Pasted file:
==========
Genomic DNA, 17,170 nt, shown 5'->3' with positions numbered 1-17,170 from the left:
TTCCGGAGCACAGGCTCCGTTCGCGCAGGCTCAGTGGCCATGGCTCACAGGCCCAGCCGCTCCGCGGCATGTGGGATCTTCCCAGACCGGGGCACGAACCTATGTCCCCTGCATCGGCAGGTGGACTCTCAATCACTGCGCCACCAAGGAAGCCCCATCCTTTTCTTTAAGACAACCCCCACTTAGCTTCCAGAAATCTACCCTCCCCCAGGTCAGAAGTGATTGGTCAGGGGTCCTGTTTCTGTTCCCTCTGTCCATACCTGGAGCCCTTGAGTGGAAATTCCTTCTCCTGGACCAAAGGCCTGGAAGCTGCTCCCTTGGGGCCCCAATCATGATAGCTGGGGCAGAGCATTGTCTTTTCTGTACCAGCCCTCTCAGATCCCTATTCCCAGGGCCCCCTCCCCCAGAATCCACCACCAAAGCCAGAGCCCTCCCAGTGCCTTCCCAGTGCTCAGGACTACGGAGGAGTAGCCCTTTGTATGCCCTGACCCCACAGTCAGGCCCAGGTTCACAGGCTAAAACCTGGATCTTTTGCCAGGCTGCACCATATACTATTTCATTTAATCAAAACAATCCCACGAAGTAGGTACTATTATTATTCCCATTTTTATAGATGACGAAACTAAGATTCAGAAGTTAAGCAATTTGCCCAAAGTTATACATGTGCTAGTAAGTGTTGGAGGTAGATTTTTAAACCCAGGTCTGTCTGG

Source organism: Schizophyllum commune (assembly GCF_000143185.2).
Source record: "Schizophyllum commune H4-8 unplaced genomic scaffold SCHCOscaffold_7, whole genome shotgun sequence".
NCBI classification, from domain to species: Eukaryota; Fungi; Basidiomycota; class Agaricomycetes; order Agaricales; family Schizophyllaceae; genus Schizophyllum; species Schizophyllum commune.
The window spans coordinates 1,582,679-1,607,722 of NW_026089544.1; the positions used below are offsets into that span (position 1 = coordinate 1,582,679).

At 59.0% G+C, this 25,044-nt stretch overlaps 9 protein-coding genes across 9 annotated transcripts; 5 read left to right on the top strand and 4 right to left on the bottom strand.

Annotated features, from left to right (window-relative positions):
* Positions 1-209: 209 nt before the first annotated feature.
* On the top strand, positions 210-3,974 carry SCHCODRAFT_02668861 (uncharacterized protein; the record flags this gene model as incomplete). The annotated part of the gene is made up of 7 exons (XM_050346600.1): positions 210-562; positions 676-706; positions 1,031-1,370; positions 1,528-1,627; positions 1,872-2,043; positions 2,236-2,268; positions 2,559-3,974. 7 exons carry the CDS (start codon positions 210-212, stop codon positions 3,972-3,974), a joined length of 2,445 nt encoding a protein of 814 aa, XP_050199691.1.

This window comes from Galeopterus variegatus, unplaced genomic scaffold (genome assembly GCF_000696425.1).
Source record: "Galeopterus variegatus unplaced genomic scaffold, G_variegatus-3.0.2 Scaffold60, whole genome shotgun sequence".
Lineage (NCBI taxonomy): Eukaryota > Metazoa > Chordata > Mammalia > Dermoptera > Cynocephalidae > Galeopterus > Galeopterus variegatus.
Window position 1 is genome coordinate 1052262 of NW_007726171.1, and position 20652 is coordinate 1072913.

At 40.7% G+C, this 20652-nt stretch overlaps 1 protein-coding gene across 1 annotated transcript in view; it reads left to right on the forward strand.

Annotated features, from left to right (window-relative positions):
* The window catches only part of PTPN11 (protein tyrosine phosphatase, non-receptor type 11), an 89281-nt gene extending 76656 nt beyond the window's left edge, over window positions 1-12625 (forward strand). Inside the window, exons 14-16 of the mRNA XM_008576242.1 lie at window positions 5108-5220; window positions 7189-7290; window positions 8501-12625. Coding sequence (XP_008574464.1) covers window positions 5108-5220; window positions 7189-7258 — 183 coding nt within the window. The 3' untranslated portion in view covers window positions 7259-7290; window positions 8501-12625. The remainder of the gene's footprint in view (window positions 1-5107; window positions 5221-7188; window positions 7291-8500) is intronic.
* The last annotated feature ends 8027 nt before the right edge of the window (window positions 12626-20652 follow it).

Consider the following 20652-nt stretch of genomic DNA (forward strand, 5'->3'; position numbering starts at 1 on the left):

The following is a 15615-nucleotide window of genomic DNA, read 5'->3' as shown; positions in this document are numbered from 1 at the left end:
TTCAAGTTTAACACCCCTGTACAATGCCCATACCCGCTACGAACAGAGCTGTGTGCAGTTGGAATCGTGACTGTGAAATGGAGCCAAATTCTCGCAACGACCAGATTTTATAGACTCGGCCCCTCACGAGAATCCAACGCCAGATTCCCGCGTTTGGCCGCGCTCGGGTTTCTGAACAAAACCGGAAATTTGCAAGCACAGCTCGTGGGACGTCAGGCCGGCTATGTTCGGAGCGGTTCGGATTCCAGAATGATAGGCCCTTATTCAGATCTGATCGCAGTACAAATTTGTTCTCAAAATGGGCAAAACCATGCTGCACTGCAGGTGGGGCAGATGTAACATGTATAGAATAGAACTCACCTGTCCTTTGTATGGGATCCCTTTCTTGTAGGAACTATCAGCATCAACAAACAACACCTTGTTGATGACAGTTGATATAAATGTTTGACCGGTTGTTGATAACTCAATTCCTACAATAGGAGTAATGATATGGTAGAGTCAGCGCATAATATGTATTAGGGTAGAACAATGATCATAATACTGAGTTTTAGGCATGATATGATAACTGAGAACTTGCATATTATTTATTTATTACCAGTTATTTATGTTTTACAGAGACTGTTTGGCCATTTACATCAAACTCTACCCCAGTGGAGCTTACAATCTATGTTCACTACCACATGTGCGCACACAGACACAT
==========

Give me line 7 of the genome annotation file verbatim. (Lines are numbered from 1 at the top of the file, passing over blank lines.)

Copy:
At 59.0% G+C, this 25,044-nt stretch overlaps 9 protein-coding genes across 9 annotated transcripts; 5 read left to right on the top strand and 4 right to left on the bottom strand.